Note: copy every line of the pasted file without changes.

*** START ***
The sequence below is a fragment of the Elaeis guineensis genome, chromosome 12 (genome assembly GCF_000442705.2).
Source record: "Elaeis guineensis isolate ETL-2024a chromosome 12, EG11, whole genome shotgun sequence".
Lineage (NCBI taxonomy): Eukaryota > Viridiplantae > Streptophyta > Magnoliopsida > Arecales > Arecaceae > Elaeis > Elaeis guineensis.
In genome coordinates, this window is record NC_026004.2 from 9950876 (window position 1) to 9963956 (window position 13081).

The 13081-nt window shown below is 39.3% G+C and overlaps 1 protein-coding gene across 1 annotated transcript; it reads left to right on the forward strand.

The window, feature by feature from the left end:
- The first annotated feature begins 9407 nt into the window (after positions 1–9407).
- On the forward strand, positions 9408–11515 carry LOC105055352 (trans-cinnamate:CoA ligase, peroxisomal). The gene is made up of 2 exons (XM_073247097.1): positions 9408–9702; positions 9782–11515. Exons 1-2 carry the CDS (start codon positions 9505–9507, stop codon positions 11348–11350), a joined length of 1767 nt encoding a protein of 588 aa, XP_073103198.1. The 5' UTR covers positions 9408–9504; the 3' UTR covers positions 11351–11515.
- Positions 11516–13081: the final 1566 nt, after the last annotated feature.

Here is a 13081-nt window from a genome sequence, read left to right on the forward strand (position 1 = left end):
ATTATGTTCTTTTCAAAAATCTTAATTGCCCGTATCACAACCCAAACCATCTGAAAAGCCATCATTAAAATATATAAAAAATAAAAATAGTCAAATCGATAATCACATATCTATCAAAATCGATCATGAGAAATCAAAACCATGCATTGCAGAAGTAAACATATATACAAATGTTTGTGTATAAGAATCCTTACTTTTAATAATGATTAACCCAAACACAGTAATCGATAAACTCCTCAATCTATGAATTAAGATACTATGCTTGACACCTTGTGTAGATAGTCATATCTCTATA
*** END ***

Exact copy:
The sequence below is a fragment of the Elaeis guineensis genome, chromosome 12 (genome assembly GCF_000442705.2).
Source record: "Elaeis guineensis isolate ETL-2024a chromosome 12, EG11, whole genome shotgun sequence".
Lineage (NCBI taxonomy): Eukaryota > Viridiplantae > Streptophyta > Magnoliopsida > Arecales > Arecaceae > Elaeis > Elaeis guineensis.
In genome coordinates, this window is record NC_026004.2 from 9950876 (window position 1) to 9963956 (window position 13081).

The 13081-nt window shown below is 39.3% G+C and overlaps 1 protein-coding gene across 1 annotated transcript; it reads left to right on the forward strand.

The window, feature by feature from the left end:
- The first annotated feature begins 9407 nt into the window (after positions 1–9407).
- On the forward strand, positions 9408–11515 carry LOC105055352 (trans-cinnamate:CoA ligase, peroxisomal). The gene is made up of 2 exons (XM_073247097.1): positions 9408–9702; positions 9782–11515. Exons 1-2 carry the CDS (start codon positions 9505–9507, stop codon positions 11348–11350), a joined length of 1767 nt encoding a protein of 588 aa, XP_073103198.1. The 5' UTR covers positions 9408–9504; the 3' UTR covers positions 11351–11515.
- Positions 11516–13081: the final 1566 nt, after the last annotated feature.

Here is a 13081-nt window from a genome sequence, read left to right on the forward strand (position 1 = left end):
ATTATGTTCTTTTCAAAAATCTTAATTGCCCGTATCACAACCCAAACCATCTGAAAAGCCATCATTAAAATATATAAAAAATAAAAATAGTCAAATCGATAATCACATATCTATCAAAATCGATCATGAGAAATCAAAACCATGCATTGCAGAAGTAAACATATATACAAATGTTTGTGTATAAGAATCCTTACTTTTAATAATGATTAACCCAAACACAGTAATCGATAAACTCCTCAATCTATGAATTAAGATACTATGCTTGACACCTTGTGTAGATAGTCATATCTCTATA